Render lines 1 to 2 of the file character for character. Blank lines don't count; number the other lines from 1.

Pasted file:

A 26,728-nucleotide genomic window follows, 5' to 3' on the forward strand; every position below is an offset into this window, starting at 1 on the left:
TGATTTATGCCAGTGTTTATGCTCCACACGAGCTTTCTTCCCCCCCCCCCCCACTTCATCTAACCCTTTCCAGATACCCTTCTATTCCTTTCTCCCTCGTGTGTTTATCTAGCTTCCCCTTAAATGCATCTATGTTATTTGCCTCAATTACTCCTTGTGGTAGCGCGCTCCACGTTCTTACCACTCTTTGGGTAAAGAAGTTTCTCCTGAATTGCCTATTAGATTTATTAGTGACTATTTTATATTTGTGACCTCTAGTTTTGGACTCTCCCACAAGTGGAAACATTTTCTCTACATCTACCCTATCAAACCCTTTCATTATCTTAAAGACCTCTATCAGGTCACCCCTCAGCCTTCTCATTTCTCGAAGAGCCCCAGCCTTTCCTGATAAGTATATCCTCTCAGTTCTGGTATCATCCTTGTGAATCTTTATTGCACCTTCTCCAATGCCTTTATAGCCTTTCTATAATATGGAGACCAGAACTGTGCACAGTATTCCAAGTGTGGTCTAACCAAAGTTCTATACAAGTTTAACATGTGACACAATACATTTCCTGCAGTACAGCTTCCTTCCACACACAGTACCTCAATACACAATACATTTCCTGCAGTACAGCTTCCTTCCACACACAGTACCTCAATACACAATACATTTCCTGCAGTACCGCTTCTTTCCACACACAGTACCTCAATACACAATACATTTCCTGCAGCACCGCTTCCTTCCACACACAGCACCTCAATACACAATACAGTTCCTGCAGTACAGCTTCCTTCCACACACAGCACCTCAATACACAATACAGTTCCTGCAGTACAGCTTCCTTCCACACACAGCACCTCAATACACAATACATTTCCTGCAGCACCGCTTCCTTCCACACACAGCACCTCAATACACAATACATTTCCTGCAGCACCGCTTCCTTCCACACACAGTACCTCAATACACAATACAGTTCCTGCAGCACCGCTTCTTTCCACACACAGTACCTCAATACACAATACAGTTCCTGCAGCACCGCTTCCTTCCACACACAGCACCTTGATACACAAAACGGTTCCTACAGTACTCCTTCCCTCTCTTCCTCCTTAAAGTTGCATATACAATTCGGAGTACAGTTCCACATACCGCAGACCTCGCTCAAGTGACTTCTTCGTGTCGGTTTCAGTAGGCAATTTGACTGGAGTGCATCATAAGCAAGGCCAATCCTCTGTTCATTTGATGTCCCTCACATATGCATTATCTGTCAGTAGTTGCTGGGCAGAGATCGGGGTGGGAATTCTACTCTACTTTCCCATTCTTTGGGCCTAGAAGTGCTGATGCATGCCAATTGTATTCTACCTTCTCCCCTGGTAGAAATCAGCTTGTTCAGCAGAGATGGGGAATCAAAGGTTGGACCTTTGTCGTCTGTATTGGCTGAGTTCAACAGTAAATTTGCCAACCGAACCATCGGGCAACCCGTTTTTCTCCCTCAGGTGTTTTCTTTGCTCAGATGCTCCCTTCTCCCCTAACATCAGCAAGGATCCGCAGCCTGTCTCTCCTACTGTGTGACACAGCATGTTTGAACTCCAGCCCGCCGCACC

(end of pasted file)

A 26,728-nucleotide genomic window follows, 5' to 3' on the forward strand; every position below is an offset into this window, starting at 1 on the left:
TGATTTATGCCAGTGTTTATGCTCCACACGAGCTTTCTTCCCCCCCCCCCCCACTTCATCTAACCCTTTCCAGATACCCTTCTATTCCTTTCTCCCTCGTGTGTTTATCTAGCTTCCCCTTAAATGCATCTATGTTATTTGCCTCAATTACTCCTTGTGGTAGCGCGCTCCACGTTCTTACCACTCTTTGGGTAAAGAAGTTTCTCCTGAATTGCCTATTAGATTTATTAGTGACTATTTTATATTTGTGACCTCTAGTTTTGGACTCTCCCACAAGTGGAAACATTTTCTCTACATCTACCCTATCAAACCCTTTCATTATCTTAAAGACCTCTATCAGGTCACCCCTCAGCCTTCTCATTTCTCGAAGAGCCCCAGCCTTTCCTGATAAGTATATCCTCTCAGTTCTGGTATCATCCTTGTGAATCTTTATTGCACCTTCTCCAATGCCTTTATAGCCTTTCTATAATATGGAGACCAGAACTGTGCACAGTATTCCAAGTGTGGTCTAACCAAAGTTCTATACAAGTTTAACATGTGACACAATACATTTCCTGCAGTACAGCTTCCTTCCACACACAGTACCTCAATACACAATACATTTCCTGCAGTACAGCTTCCTTCCACACACAGTACCTCAATACACAATACATTTCCTGCAGTACCGCTTCTTTCCACACACAGTACCTCAATACACAATACATTTCCTGCAGCACCGCTTCCTTCCACACACAGCACCTCAATACACAATACAGTTCCTGCAGTACAGCTTCCTTCCACACACAGCACCTCAATACACAATACAGTTCCTGCAGTACAGCTTCCTTCCACACACAGCACCTCAATACACAATACATTTCCTGCAGCACCGCTTCCTTCCACACACAGCACCTCAATACACAATACATTTCCTGCAGCACCGCTTCCTTCCACACACAGTACCTCAATACACAATACAGTTCCTGCAGCACCGCTTCTTTCCACACACAGTACCTCAATACACAATACAGTTCCTGCAGCACCGCTTCCTTCCACACACAGCACCTTGATACACAAAACGGTTCCTACAGTACTCCTTCCCTCTCTTCCTCCTTAAAGTTGCATATACAATTCGGAGTACAGTTCCACATACCGCAGACCTCGCTCAAGTGACTTCTTCGTGTCGGTTTCAGTAGGCAATTTGACTGGAGTGCATCATAAGCAAGGCCAATCCTCTGTTCATTTGATGTCCCTCACATATGCATTATCTGTCAGTAGTTGCTGGGCAGAGATCGGGGTGGGAATTCTACTCTACTTTCCCATTCTTTGGGCCTAGAAGTGCTGATGCATGCCAATTGTATTCTACCTTCTCCCCTGGTAGAAATCAGCTTGTTCAGCAGAGATGGGGAATCAAAGGTTGGACCTTTGTCGTCTGTATTGGCTGAGTTCAACAGTAAATTTGCCAACCGAACCATCGGGCAACCCGTTTTTCTCCCTCAGGTGTTTTCTTTGCTCAGATGCTCCCTTCTCCCCTAACATCAGCAAGGATCCGCAGCCTGTCTCTCCTACTGTGTGACACAGCATGTTTGAACTCCAGCCCGCCGCACC